At the beginning of the 19th century, Czech scholar Josef Dobrovsky sat down to write the first dictionary in his dying language. The Czech lands were then occupied by the Austrian Empire, and the Czech language was quickly giving way before politically powerful German.
Mr. Dobrovsky's research sparked a movement to resurrect his language and liberate the Czechs, and today Czech is the national language of an independent country of 10 million. Linguists call it a miracle.
Now, 200 years after Dobrovsky's writing, the Czech Republic is poised to join another supernational European government, the European Union. The old question remains: What will happen to the language?
With dozens of languages intermingled in Europe, English is increasingly taking the place of smaller languages in politics, diplomacy, and business. Forty-seven percent of the citizens of the EU speak English as a first or second language. Yet, unlike the Austrian Empire, the EU insists on preserving multilingualism in its documents and meetings, even at great expense.
As the Union prepares to expand eastward and absorb a tangle of new languages, the question of how Europeans communicate is becoming more urgent.
"In the European Union we are caught between two necessities," says Christian Bourgin, spokesman for an EU delegation to Central European candidate states. "We need to understand one another in our discussions and, at the same time, we have to be certain that no one is at a linguistic disadvantage in those discussions. For the moment, there is a tenuous balance, though many people fear English has too much influence. The question is how will it work with 21 languages."
Language is perhaps the most potent symbol of national identity left on a continent where currencies are being united and religion is not the force it once was. All candidate states insist that their national languages gain equal status in the EU.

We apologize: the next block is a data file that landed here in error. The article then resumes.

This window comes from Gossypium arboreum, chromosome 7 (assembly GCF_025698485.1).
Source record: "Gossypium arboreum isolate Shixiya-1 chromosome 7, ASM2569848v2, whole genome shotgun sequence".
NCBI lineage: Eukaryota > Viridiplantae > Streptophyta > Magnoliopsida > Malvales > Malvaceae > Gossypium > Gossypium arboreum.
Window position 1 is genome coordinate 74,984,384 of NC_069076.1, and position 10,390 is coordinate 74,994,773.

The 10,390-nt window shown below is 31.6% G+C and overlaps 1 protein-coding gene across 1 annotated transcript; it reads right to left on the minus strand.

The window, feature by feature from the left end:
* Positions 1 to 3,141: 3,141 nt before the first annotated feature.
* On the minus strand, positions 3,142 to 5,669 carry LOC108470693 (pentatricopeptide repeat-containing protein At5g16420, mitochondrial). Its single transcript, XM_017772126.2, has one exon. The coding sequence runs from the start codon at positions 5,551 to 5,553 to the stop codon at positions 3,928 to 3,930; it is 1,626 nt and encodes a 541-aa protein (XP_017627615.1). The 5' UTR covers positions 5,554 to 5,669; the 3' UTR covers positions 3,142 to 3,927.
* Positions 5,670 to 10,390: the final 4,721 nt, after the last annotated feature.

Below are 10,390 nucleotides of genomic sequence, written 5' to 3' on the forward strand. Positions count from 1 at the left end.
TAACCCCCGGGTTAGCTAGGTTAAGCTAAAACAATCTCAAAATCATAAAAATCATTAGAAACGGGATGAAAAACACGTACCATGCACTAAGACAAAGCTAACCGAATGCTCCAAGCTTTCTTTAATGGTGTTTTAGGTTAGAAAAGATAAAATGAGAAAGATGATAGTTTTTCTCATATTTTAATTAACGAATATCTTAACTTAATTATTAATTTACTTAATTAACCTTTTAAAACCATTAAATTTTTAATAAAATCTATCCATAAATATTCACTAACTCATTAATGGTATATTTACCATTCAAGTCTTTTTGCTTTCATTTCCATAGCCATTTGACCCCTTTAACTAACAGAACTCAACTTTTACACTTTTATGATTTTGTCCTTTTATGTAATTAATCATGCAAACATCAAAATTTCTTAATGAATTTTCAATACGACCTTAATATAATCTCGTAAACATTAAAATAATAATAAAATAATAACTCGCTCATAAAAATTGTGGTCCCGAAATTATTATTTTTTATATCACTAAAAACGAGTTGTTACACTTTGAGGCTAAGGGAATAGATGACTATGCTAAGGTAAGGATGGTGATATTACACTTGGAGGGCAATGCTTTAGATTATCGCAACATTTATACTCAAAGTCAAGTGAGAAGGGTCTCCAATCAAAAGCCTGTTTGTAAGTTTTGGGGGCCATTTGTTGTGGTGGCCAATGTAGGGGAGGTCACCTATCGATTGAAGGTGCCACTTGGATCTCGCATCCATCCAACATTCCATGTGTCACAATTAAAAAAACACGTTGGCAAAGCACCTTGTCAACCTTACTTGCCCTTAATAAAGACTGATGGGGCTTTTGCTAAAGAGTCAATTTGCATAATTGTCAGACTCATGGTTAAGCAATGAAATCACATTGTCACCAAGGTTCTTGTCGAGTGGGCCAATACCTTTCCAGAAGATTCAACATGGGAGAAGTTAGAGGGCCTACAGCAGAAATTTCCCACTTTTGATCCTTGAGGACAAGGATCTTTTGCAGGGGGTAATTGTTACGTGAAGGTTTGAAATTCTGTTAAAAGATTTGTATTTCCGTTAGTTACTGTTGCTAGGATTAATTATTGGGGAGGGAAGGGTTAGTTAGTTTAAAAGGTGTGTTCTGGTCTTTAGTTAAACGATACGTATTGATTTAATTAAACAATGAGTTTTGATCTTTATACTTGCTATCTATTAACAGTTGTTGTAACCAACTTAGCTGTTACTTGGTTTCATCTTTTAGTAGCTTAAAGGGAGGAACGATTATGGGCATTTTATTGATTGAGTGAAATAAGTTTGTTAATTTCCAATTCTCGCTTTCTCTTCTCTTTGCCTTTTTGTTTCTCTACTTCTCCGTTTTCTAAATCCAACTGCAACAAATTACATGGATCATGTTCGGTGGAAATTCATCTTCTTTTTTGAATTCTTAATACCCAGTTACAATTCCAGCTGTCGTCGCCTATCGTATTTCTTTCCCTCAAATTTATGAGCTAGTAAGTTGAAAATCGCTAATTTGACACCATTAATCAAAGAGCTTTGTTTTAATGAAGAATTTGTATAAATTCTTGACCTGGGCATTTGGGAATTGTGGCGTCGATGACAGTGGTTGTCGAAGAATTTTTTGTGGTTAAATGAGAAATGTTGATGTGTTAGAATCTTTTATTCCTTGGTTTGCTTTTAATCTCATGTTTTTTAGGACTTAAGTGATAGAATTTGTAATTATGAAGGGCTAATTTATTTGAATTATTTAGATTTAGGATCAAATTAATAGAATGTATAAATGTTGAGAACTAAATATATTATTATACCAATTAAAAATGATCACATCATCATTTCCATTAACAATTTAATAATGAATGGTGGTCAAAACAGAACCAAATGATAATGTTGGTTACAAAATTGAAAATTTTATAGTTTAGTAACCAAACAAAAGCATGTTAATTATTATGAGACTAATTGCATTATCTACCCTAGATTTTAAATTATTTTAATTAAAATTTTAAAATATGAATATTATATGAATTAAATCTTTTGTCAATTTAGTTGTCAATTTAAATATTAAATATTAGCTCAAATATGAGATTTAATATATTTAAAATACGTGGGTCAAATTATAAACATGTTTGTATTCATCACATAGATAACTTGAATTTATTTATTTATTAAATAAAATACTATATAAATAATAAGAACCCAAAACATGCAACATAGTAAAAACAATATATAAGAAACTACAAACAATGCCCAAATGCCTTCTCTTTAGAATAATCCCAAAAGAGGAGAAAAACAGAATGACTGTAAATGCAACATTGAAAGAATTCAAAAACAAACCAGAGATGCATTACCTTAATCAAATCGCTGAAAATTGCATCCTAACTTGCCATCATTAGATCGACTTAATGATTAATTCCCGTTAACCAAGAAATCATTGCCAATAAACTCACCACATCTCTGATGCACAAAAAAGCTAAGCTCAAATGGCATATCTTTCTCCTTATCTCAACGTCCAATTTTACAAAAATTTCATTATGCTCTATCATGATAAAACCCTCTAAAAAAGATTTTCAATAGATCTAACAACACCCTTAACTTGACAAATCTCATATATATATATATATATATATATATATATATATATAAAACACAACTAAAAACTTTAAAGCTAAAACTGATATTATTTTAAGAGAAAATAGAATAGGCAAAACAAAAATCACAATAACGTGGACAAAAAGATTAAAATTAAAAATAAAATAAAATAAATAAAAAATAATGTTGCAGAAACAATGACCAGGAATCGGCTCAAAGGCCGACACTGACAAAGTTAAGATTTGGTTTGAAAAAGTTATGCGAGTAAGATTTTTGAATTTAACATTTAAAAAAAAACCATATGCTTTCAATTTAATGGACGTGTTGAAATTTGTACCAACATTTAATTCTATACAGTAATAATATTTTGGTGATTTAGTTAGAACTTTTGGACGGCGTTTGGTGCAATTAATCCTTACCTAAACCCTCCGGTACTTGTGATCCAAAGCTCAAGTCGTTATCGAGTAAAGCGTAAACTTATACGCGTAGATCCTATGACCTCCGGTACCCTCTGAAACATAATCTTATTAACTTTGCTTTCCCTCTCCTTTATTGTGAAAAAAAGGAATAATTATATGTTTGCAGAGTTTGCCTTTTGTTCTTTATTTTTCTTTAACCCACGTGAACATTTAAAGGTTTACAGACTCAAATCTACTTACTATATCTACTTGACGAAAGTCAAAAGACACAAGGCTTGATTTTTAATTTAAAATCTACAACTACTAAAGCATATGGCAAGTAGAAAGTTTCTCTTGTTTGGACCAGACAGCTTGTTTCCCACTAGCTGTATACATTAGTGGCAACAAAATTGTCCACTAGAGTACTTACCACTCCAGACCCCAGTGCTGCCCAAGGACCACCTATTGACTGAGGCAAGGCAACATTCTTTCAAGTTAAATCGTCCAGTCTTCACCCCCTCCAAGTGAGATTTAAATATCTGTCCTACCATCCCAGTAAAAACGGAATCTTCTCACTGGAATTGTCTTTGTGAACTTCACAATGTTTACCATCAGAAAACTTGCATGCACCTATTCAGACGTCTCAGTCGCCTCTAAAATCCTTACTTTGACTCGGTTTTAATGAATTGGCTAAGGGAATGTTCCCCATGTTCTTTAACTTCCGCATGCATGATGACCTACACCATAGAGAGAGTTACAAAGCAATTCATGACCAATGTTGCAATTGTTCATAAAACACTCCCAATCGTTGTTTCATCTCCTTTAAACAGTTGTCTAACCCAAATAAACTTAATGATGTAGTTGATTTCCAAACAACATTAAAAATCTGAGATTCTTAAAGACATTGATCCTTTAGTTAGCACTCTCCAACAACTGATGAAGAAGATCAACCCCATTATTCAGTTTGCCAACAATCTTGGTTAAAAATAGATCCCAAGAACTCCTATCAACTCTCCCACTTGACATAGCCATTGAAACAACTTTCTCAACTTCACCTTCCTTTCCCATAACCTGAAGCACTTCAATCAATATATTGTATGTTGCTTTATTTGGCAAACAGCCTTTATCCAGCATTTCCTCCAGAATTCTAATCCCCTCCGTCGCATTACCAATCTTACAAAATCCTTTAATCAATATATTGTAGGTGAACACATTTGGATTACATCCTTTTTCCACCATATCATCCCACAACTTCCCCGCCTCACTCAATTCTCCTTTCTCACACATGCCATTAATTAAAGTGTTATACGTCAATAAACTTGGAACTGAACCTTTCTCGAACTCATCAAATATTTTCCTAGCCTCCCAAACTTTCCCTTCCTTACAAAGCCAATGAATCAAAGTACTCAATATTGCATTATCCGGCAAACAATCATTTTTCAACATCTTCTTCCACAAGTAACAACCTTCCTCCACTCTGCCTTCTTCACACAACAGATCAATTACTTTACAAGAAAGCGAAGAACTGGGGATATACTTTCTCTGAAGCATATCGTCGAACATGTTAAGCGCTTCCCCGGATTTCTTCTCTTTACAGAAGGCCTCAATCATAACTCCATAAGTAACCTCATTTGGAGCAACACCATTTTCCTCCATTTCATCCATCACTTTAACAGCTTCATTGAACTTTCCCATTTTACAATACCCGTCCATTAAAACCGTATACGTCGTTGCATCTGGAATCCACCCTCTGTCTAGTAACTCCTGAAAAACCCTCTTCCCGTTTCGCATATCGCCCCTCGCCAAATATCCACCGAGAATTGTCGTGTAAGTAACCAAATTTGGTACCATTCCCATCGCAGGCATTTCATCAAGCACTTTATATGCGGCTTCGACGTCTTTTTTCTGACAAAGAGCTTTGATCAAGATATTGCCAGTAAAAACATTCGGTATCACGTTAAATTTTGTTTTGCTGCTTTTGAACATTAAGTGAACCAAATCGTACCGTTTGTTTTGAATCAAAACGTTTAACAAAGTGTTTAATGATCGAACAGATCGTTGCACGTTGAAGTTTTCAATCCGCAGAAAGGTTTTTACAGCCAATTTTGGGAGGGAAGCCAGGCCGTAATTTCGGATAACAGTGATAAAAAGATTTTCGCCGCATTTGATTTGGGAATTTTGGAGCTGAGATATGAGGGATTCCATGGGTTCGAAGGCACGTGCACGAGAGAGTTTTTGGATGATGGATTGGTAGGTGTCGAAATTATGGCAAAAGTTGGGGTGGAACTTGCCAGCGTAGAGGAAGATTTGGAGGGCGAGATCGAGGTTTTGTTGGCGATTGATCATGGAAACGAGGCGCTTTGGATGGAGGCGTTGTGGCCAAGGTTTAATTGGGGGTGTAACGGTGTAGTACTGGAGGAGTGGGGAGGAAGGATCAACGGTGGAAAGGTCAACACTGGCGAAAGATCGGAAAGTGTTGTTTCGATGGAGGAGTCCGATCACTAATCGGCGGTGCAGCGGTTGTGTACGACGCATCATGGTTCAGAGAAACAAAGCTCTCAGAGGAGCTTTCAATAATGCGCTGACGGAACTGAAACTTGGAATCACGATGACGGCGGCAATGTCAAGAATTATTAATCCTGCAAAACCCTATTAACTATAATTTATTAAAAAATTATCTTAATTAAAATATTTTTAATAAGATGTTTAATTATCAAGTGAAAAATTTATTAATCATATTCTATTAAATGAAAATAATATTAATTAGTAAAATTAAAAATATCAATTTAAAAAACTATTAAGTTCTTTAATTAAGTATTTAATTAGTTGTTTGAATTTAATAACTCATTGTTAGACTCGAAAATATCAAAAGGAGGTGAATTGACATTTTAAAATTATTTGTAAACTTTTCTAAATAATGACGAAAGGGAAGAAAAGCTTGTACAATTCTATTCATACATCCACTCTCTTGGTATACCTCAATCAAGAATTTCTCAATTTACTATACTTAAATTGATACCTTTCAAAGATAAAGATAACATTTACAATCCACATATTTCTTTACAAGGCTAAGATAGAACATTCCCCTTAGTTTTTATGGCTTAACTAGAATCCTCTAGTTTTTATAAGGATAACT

Central and Eastern Europe have a long history of supernational domination, most recently by the Soviet Union, which tried to impose its language - Russian - as a regional common tongue. That memory is painfully fresh. A recent poll in Latvia showed that 52 percent of Latvians worry that joining the EU will threaten their language again. By contrast, only 48 percent were concerned about the loss of their national currency.
One of the most sacred principles of the EU is the right of all citizens to be heard and to receive information from common institutions in their own language. For a decade that policy has maintained a delicate, and expensive, equilibrium between linguistic imperialism and communications chaos in Europe. European Commission officials insist that EU enlargement will not change this language policy. But economists warn that if it doesn't change, the EU may face a financial crisis that could threaten the Union's cohesion.
EU institutions currently use 11 official languages, which create 110 language combinations in translation and interpretation. In the name of maintaining linguistic equality among member states, EU entities employ thousands of interpreters and translators at a cost of 686 million euros ($671 million) per year. Planned expansions of the Union in the next decade will add another 10 official languages, raising the number of combinations to 420 …